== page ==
Stay safe and sound
Covering the bases
During the off-season, you're likely to find Ray Boswell busy with machinery maintenance and repairs. “It saves downtime in the long haul,” he says.
Earlier this winter, the Selma, North Carolina, farmer pushed his maintenance schedule into full throttle by enrolling in the Certified Safe Farm (CSF) pilot program.
Boswell, 43, grows 200 acres of tobacco and 1,300 acres of soybeans. He has one full-time employee and about 20 seasonal workers.
“Safety often falls to the bottom of the to-do list,” he says. “I want my employees to have a safe environment. I also have a lot of money tied up in equipment and sheds.”
Johnston County Extension field crops agent Tim Britton and Dan Wells, livestock agent, conducted the CSF survey.
Boswell says the results offered him one obvious takeaway.
“My number one step is to buy more fire extinguishers,” he says. “A neighbor recently had a fire. It could happen to anyone. I have one 300-foot building, and I need the extinguishers in plain sight. I need to make sure the employees can operate one.”
Britton says CSF surveys typically reveal cracked hydraulic hoses, missing shields, lack of roll bars, and inadequate equipment lighting.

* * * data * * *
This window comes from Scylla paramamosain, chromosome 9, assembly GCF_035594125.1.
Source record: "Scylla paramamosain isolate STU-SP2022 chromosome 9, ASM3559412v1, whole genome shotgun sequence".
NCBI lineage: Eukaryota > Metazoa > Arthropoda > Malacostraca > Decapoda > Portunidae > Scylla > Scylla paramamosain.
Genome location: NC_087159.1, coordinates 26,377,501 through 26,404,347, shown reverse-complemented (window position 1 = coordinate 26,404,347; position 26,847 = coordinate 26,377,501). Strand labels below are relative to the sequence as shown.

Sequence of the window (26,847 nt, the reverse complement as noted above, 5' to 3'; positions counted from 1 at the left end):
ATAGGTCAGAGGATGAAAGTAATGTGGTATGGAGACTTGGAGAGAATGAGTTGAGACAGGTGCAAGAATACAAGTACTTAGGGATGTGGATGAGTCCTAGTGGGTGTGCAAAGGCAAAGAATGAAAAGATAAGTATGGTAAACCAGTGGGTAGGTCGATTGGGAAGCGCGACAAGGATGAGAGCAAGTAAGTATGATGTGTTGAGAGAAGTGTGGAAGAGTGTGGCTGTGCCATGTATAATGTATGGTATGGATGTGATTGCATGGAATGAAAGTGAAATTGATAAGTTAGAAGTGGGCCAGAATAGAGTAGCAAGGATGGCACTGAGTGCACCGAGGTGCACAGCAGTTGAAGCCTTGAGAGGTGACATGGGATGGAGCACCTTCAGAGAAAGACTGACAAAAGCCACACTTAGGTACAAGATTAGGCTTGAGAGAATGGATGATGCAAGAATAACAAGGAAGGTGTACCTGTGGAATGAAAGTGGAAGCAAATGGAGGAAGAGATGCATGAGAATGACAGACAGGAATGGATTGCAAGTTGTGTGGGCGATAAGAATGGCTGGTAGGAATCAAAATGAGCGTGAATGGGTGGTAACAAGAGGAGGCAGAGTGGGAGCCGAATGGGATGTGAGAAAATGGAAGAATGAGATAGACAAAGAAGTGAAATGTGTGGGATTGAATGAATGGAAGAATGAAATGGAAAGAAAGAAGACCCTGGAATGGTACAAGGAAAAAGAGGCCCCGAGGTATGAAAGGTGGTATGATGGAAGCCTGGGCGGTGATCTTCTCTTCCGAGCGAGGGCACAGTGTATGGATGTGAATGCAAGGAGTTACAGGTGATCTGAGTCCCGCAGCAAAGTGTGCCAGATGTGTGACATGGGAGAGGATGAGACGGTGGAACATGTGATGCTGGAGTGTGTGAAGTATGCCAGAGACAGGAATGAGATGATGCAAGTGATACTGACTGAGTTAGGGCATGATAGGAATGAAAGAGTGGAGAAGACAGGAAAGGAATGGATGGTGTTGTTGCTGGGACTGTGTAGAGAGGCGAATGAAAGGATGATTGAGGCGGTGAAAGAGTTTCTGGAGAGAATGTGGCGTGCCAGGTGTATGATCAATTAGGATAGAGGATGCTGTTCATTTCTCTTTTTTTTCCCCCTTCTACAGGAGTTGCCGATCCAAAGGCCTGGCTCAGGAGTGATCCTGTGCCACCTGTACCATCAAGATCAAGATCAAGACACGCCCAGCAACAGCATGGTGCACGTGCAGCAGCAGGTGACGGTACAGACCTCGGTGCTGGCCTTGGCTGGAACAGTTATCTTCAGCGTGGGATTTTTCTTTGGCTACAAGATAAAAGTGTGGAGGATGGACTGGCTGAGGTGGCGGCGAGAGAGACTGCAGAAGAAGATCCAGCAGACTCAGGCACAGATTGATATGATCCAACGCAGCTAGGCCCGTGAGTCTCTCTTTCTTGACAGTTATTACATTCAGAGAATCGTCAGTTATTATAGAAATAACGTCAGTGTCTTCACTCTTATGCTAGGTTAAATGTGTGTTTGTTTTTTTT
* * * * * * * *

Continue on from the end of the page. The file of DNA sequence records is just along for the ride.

“We look closely at hydraulic hoses on all equipment,” he says. “A cracked and brittle hose can release up to 3,000 psi, shooting a stream of hydraulic oil into your hand.”
Overall, Britton says Boswell's score was very high. One shield had been removed from his combine.
“Removing it to replace a belt is aggravating,” Boswell says. “I wish someone would come up with a good safety latch that pulls easily. But the shield is going back on.”
Some hazards turn farmers into a moving target when they take farm equipment on the roads. Boswell travels to 45 farms.
“Driving farm equipment on roads has become more dangerous the past 10 to 15 years,” he says. “Our smaller farms require a lot of trips. If I'm involved in a traffic incident and my equipment doesn't have adequate lighting or signals, I may be the one in trouble.”
Slips, trips, and falls often are tied to habits. When Boswell climbed off his John Deere 6000 sprayer facing forward, Britton told him the grab bars would not help him if he tripped.
“I've done it that way without thinking about it since I was a teenager,” Boswell says.
Britton encourages farmers in the three counties to schedule a CSF survey. Surveys also are available in Alabama, Kansas, Illinois, Iowa, Missouri, North Dakota, Ohio, and Wisconsin.